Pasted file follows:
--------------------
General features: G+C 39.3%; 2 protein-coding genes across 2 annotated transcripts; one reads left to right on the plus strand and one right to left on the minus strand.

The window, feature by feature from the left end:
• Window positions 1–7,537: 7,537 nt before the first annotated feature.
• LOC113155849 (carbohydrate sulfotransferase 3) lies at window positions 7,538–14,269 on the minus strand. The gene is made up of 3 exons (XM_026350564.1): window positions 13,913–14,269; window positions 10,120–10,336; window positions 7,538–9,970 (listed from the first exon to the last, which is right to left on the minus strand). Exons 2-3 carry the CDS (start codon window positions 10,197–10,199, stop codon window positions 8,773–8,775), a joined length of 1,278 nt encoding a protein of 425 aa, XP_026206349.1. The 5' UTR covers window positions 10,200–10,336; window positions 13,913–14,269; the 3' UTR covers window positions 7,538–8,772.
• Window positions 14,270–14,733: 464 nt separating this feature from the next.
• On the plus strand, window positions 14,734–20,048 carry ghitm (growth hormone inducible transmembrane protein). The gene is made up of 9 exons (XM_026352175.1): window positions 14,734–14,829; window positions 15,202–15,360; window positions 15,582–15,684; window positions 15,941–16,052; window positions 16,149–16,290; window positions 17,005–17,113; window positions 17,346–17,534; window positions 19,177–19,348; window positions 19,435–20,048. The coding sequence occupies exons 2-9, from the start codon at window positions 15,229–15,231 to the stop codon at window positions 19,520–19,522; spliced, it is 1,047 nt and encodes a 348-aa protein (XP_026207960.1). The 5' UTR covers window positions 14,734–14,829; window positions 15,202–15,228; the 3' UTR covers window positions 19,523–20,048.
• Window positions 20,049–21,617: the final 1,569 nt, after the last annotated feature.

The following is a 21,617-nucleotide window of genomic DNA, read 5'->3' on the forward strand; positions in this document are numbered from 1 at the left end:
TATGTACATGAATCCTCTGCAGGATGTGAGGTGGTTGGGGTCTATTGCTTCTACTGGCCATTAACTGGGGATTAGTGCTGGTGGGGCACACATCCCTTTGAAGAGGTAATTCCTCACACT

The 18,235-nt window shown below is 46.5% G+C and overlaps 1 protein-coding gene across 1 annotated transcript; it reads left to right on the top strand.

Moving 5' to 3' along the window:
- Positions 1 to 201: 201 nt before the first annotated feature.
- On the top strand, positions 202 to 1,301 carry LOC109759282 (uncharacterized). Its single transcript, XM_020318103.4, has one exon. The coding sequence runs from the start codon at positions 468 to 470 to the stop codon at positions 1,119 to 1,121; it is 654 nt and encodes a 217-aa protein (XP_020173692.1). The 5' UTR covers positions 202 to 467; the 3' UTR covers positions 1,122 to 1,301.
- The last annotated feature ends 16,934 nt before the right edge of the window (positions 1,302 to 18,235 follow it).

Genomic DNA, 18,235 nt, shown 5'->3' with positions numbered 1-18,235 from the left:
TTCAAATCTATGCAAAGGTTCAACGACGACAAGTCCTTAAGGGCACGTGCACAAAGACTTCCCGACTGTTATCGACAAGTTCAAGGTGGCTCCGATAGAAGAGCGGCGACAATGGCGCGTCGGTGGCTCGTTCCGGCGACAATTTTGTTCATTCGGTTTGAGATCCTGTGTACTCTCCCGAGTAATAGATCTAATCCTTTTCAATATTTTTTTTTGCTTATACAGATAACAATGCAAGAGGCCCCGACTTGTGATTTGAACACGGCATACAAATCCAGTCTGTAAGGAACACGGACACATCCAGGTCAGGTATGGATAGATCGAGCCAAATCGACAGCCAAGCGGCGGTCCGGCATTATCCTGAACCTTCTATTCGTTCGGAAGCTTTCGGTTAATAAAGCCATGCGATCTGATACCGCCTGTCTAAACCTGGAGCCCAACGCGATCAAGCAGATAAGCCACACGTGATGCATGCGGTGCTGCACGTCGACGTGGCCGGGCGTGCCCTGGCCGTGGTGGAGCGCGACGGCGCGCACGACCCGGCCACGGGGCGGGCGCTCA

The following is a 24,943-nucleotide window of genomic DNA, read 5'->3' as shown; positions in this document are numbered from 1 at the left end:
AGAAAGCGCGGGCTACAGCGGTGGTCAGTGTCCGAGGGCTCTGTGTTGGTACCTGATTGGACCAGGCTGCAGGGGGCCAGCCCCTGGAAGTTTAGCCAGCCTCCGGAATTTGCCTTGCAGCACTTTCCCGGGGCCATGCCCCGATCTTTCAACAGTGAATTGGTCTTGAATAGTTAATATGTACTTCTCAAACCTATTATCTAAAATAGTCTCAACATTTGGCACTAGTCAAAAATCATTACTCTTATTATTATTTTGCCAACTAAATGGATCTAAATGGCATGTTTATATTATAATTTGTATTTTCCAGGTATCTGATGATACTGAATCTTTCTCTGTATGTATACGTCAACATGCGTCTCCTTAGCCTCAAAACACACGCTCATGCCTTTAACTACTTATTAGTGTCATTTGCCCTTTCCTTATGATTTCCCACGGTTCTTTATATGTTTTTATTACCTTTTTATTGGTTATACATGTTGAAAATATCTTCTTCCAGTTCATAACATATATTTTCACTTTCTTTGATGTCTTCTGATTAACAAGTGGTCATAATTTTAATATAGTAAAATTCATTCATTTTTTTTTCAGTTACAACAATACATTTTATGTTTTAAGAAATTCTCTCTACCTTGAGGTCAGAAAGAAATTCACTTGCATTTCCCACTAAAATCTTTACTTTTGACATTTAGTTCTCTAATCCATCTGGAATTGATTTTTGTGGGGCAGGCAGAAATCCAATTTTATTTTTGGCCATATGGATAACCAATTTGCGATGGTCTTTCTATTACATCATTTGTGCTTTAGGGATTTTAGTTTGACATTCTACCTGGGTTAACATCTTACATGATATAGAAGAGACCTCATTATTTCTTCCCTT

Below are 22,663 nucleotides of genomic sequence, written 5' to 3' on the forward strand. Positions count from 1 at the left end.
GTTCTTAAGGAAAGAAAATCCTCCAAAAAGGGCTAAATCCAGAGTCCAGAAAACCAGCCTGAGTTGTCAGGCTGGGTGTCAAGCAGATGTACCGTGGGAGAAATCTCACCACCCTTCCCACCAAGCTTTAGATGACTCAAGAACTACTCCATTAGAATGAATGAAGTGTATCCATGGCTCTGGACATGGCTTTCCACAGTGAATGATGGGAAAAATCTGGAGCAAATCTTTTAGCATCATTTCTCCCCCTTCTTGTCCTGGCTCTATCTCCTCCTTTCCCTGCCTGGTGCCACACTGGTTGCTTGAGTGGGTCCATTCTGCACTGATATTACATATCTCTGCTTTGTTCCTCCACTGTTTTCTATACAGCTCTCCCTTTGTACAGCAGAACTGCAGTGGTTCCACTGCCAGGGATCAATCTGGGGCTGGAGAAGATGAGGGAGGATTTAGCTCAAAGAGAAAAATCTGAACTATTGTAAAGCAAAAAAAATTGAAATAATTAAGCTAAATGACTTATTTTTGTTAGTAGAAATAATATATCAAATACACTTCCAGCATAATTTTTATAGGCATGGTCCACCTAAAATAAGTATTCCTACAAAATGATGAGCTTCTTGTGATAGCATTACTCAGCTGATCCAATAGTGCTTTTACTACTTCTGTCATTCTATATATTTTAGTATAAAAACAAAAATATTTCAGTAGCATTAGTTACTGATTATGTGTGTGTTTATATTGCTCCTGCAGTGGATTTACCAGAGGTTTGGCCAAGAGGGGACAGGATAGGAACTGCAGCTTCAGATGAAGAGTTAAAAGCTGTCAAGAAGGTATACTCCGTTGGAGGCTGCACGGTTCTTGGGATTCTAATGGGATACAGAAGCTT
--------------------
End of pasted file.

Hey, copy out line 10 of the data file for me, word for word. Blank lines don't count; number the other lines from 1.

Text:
The 18,235-nt window shown below is 46.5% G+C and overlaps 1 protein-coding gene across 1 annotated transcript; it reads left to right on the top strand.